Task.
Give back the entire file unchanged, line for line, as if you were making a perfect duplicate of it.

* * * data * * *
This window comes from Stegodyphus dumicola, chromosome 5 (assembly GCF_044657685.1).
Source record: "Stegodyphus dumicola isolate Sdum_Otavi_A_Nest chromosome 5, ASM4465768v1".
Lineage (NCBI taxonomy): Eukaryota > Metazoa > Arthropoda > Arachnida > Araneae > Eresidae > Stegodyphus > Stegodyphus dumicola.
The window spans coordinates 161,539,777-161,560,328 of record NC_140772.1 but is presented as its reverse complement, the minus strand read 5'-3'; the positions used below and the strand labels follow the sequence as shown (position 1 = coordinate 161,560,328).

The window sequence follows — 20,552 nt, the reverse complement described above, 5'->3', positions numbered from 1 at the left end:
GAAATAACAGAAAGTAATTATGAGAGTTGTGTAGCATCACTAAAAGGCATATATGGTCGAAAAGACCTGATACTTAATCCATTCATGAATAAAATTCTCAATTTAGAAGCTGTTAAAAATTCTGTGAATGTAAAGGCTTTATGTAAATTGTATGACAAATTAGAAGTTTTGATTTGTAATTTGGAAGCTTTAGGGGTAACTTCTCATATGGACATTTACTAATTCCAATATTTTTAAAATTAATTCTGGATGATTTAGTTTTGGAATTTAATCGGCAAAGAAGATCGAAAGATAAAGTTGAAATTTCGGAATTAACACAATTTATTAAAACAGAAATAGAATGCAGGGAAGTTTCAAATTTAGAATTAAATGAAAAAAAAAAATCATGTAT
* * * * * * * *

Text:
This window comes from Stegodyphus dumicola, chromosome 5 (assembly GCF_044657685.1).
Source record: "Stegodyphus dumicola isolate Sdum_Otavi_A_Nest chromosome 5, ASM4465768v1".
Lineage (NCBI taxonomy): Eukaryota > Metazoa > Arthropoda > Arachnida > Araneae > Eresidae > Stegodyphus > Stegodyphus dumicola.
The window spans coordinates 161,539,777-161,560,328 of record NC_140772.1 but is presented as its reverse complement, the minus strand read 5'-3'; the positions used below and the strand labels follow the sequence as shown (position 1 = coordinate 161,560,328).

The window sequence follows — 20,552 nt, the reverse complement described above, 5'->3', positions numbered from 1 at the left end:
GAAATAACAGAAAGTAATTATGAGAGTTGTGTAGCATCACTAAAAGGCATATATGGTCGAAAAGACCTGATACTTAATCCATTCATGAATAAAATTCTCAATTTAGAAGCTGTTAAAAATTCTGTGAATGTAAAGGCTTTATGTAAATTGTATGACAAATTAGAAGTTTTGATTTGTAATTTGGAAGCTTTAGGGGTAACTTCTCATATGGACATTTACTAATTCCAATATTTTTAAAATTAATTCTGGATGATTTAGTTTTGGAATTTAATCGGCAAAGAAGATCGAAAGATAAAGTTGAAATTTCGGAATTAACACAATTTATTAAAACAGAAATAGAATGCAGGGAAGTTTCAAATTTAGAATTAAATGAAAAAAAAAAATCATGTAT